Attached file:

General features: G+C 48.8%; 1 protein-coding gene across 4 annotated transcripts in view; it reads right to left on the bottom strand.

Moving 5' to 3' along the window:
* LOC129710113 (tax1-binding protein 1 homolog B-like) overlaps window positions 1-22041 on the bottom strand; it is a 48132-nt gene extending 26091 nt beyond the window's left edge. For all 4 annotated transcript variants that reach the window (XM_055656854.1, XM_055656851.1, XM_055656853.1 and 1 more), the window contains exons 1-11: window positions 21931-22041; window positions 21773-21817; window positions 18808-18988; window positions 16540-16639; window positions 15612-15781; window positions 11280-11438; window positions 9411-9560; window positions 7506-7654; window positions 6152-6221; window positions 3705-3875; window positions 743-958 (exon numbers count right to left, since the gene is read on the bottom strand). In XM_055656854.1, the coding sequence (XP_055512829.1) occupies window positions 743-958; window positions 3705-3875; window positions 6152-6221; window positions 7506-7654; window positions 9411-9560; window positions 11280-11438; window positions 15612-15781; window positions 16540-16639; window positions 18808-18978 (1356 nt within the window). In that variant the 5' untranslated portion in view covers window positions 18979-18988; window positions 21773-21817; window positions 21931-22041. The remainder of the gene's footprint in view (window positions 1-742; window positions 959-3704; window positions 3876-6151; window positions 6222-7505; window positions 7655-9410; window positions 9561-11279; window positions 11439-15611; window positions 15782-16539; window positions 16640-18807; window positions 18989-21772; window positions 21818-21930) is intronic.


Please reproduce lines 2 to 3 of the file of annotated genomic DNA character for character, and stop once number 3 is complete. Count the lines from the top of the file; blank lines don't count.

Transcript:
Moving 5' to 3' along the window:
* LOC129710113 (tax1-binding protein 1 homolog B-like) overlaps window positions 1-22041 on the bottom strand; it is a 48132-nt gene extending 26091 nt beyond the window's left edge. For all 4 annotated transcript variants that reach the window (XM_055656854.1, XM_055656851.1, XM_055656853.1 and 1 more), the window contains exons 1-11: window positions 21931-22041; window positions 21773-21817; window positions 18808-18988; window positions 16540-16639; window positions 15612-15781; window positions 11280-11438; window positions 9411-9560; window positions 7506-7654; window positions 6152-6221; window positions 3705-3875; window positions 743-958 (exon numbers count right to left, since the gene is read on the bottom strand). In XM_055656854.1, the coding sequence (XP_055512829.1) occupies window positions 743-958; window positions 3705-3875; window positions 6152-6221; window positions 7506-7654; window positions 9411-9560; window positions 11280-11438; window positions 15612-15781; window positions 16540-16639; window positions 18808-18978 (1356 nt within the window). In that variant the 5' untranslated portion in view covers window positions 18979-18988; window positions 21773-21817; window positions 21931-22041. The remainder of the gene's footprint in view (window positions 1-742; window positions 959-3704; window positions 3876-6151; window positions 6222-7505; window positions 7655-9410; window positions 9561-11279; window positions 11439-15611; window positions 15782-16539; window positions 16640-18807; window positions 18989-21772; window positions 21818-21930) is intronic.